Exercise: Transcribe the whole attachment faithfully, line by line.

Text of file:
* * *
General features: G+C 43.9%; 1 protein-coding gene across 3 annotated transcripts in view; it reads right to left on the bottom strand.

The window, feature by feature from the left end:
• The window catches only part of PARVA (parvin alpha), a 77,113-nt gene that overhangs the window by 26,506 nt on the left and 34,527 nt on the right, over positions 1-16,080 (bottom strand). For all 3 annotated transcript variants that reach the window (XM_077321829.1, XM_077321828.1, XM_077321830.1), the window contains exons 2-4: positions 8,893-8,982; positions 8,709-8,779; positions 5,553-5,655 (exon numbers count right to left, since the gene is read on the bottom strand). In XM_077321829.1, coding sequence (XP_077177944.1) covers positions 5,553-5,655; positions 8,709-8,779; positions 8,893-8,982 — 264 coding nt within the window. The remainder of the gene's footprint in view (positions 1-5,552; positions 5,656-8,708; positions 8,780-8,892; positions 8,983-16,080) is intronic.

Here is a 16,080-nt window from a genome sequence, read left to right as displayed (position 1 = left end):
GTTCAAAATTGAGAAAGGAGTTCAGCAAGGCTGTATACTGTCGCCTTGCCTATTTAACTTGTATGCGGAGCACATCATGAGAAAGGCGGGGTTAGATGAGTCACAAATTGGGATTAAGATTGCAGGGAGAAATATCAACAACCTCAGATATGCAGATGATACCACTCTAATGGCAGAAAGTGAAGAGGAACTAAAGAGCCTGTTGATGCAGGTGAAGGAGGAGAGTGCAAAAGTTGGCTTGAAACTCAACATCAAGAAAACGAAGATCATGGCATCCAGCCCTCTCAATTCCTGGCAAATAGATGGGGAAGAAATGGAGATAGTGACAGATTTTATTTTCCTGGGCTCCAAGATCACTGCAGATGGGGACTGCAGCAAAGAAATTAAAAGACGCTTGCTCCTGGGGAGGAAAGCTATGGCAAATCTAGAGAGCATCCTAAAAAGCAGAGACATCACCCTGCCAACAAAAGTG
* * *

General features: G+C 43.9%; 1 protein-coding gene across 3 annotated transcripts in view; it reads right to left on the bottom strand.

The window, feature by feature from the left end:
• The window catches only part of PARVA (parvin alpha), a 77,113-nt gene that overhangs the window by 26,506 nt on the left and 34,527 nt on the right, over positions 1-16,080 (bottom strand). For all 3 annotated transcript variants that reach the window (XM_077321829.1, XM_077321828.1, XM_077321830.1), the window contains exons 2-4: positions 8,893-8,982; positions 8,709-8,779; positions 5,553-5,655 (exon numbers count right to left, since the gene is read on the bottom strand). In XM_077321829.1, coding sequence (XP_077177944.1) covers positions 5,553-5,655; positions 8,709-8,779; positions 8,893-8,982 — 264 coding nt within the window. The remainder of the gene's footprint in view (positions 1-5,552; positions 5,656-8,708; positions 8,780-8,892; positions 8,983-16,080) is intronic.

Here is a 16,080-nt window from a genome sequence, read left to right as displayed (position 1 = left end):
GTTCAAAATTGAGAAAGGAGTTCAGCAAGGCTGTATACTGTCGCCTTGCCTATTTAACTTGTATGCGGAGCACATCATGAGAAAGGCGGGGTTAGATGAGTCACAAATTGGGATTAAGATTGCAGGGAGAAATATCAACAACCTCAGATATGCAGATGATACCACTCTAATGGCAGAAAGTGAAGAGGAACTAAAGAGCCTGTTGATGCAGGTGAAGGAGGAGAGTGCAAAAGTTGGCTTGAAACTCAACATCAAGAAAACGAAGATCATGGCATCCAGCCCTCTCAATTCCTGGCAAATAGATGGGGAAGAAATGGAGATAGTGACAGATTTTATTTTCCTGGGCTCCAAGATCACTGCAGATGGGGACTGCAGCAAAGAAATTAAAAGACGCTTGCTCCTGGGGAGGAAAGCTATGGCAAATCTAGAGAGCATCCTAAAAAGCAGAGACATCACCCTGCCAACAAAAGTG